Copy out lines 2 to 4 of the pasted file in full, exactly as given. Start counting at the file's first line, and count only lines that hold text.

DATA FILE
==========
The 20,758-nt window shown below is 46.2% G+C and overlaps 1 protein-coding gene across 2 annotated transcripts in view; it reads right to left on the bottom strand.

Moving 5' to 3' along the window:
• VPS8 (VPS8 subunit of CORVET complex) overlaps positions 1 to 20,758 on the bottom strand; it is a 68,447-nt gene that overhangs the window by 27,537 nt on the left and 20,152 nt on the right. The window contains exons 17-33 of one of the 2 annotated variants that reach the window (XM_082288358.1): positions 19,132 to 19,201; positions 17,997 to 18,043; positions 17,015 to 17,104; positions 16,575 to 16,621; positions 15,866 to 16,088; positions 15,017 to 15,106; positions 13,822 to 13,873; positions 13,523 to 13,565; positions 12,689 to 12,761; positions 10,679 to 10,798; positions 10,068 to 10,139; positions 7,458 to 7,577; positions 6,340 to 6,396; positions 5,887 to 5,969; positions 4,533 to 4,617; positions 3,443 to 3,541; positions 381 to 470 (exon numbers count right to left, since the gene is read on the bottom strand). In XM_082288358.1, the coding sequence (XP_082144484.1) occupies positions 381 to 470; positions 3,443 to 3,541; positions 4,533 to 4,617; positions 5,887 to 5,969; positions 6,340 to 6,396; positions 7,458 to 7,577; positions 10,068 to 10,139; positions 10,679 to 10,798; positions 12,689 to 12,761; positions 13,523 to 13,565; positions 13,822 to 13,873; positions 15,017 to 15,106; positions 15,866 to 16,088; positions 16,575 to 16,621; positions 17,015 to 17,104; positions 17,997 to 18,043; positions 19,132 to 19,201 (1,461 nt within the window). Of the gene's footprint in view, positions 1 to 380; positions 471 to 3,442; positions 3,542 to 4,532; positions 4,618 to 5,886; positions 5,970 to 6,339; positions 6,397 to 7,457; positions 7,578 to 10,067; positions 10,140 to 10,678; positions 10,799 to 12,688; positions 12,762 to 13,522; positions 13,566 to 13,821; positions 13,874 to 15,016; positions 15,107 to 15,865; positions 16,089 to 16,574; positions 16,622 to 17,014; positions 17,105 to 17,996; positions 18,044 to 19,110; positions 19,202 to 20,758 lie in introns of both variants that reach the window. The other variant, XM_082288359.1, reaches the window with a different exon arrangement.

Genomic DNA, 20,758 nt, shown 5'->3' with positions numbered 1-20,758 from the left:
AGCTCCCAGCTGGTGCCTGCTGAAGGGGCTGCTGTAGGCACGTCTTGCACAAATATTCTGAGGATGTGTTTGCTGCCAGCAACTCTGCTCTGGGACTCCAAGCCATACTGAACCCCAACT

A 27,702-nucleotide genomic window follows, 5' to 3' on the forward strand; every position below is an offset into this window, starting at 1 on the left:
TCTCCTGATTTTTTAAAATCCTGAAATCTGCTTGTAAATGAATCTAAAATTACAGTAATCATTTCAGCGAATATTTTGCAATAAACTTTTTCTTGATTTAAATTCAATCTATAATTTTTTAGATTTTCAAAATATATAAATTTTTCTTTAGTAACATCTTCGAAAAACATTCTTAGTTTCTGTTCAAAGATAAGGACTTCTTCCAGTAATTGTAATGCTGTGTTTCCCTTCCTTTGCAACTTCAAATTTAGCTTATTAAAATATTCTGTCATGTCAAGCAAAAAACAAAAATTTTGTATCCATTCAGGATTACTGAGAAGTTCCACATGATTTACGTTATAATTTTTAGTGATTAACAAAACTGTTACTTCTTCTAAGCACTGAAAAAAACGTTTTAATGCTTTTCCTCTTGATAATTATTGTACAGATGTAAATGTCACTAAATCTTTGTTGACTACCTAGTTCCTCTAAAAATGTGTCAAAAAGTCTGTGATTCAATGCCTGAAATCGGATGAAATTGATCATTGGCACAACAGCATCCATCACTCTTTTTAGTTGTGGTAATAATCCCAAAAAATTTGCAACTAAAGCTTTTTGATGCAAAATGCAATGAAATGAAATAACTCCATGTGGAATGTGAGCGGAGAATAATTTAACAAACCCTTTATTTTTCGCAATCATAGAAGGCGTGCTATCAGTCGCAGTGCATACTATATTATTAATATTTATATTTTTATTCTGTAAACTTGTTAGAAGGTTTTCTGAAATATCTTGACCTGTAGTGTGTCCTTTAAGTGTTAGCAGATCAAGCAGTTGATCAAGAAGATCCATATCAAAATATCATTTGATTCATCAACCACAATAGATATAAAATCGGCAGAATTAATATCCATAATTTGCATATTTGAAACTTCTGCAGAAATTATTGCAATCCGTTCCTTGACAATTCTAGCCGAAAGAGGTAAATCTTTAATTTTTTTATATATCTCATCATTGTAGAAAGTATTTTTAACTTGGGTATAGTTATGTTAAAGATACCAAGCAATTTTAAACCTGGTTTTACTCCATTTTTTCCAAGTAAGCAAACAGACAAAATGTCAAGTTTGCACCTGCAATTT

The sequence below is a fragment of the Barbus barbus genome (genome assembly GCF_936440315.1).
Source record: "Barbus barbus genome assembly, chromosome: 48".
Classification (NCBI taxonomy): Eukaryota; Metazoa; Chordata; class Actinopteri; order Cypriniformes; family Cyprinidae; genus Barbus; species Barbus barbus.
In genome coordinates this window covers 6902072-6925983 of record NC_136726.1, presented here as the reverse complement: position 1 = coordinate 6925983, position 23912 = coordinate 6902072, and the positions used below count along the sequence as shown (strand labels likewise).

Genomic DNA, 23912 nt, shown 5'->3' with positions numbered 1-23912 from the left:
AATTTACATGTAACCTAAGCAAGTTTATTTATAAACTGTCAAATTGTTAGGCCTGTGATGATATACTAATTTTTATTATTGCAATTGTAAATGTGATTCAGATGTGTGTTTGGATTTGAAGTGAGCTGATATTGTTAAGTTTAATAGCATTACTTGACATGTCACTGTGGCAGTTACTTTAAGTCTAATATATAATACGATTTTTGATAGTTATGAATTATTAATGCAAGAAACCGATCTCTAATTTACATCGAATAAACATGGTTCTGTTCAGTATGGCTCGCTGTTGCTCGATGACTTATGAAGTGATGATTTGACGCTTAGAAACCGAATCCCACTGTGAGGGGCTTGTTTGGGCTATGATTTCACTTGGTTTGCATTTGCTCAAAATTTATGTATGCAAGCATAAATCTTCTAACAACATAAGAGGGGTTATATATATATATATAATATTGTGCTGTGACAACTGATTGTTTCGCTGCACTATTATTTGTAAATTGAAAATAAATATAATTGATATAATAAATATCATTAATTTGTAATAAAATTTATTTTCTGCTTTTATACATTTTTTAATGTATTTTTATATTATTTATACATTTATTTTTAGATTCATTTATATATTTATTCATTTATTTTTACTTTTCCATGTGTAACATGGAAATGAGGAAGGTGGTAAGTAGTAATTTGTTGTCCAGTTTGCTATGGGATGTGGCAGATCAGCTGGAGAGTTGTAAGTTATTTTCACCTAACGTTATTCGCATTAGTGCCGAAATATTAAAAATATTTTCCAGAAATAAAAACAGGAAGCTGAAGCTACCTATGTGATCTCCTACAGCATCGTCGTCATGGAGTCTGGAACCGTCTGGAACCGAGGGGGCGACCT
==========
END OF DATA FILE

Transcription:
Moving 5' to 3' along the window:
• VPS8 (VPS8 subunit of CORVET complex) overlaps positions 1 to 20,758 on the bottom strand; it is a 68,447-nt gene that overhangs the window by 27,537 nt on the left and 20,152 nt on the right. The window contains exons 17-33 of one of the 2 annotated variants that reach the window (XM_082288358.1): positions 19,132 to 19,201; positions 17,997 to 18,043; positions 17,015 to 17,104; positions 16,575 to 16,621; positions 15,866 to 16,088; positions 15,017 to 15,106; positions 13,822 to 13,873; positions 13,523 to 13,565; positions 12,689 to 12,761; positions 10,679 to 10,798; positions 10,068 to 10,139; positions 7,458 to 7,577; positions 6,340 to 6,396; positions 5,887 to 5,969; positions 4,533 to 4,617; positions 3,443 to 3,541; positions 381 to 470 (exon numbers count right to left, since the gene is read on the bottom strand). In XM_082288358.1, the coding sequence (XP_082144484.1) occupies positions 381 to 470; positions 3,443 to 3,541; positions 4,533 to 4,617; positions 5,887 to 5,969; positions 6,340 to 6,396; positions 7,458 to 7,577; positions 10,068 to 10,139; positions 10,679 to 10,798; positions 12,689 to 12,761; positions 13,523 to 13,565; positions 13,822 to 13,873; positions 15,017 to 15,106; positions 15,866 to 16,088; positions 16,575 to 16,621; positions 17,015 to 17,104; positions 17,997 to 18,043; positions 19,132 to 19,201 (1,461 nt within the window). Of the gene's footprint in view, positions 1 to 380; positions 471 to 3,442; positions 3,542 to 4,532; positions 4,618 to 5,886; positions 5,970 to 6,339; positions 6,397 to 7,457; positions 7,578 to 10,067; positions 10,140 to 10,678; positions 10,799 to 12,688; positions 12,762 to 13,522; positions 13,566 to 13,821; positions 13,874 to 15,016; positions 15,107 to 15,865; positions 16,089 to 16,574; positions 16,622 to 17,014; positions 17,105 to 17,996; positions 18,044 to 19,110; positions 19,202 to 20,758 lie in introns of both variants that reach the window. The other variant, XM_082288359.1, reaches the window with a different exon arrangement.

Genomic DNA, 20,758 nt, shown 5'->3' with positions numbered 1-20,758 from the left: